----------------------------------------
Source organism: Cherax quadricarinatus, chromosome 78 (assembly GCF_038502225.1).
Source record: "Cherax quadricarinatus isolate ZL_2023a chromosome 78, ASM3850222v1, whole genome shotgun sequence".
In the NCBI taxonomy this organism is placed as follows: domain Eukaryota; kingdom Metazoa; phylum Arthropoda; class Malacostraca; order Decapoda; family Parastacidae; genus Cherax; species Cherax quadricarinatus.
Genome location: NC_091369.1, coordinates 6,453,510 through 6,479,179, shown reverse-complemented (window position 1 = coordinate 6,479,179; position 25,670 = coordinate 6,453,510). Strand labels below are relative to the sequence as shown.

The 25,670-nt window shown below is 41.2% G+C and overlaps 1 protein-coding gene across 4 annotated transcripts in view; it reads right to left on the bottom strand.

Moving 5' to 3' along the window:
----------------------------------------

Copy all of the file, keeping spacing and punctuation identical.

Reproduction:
Source organism: Cherax quadricarinatus, chromosome 78 (assembly GCF_038502225.1).
Source record: "Cherax quadricarinatus isolate ZL_2023a chromosome 78, ASM3850222v1, whole genome shotgun sequence".
In the NCBI taxonomy this organism is placed as follows: domain Eukaryota; kingdom Metazoa; phylum Arthropoda; class Malacostraca; order Decapoda; family Parastacidae; genus Cherax; species Cherax quadricarinatus.
Genome location: NC_091369.1, coordinates 6,453,510 through 6,479,179, shown reverse-complemented (window position 1 = coordinate 6,479,179; position 25,670 = coordinate 6,453,510). Strand labels below are relative to the sequence as shown.

The 25,670-nt window shown below is 41.2% G+C and overlaps 1 protein-coding gene across 4 annotated transcripts in view; it reads right to left on the bottom strand.

Moving 5' to 3' along the window: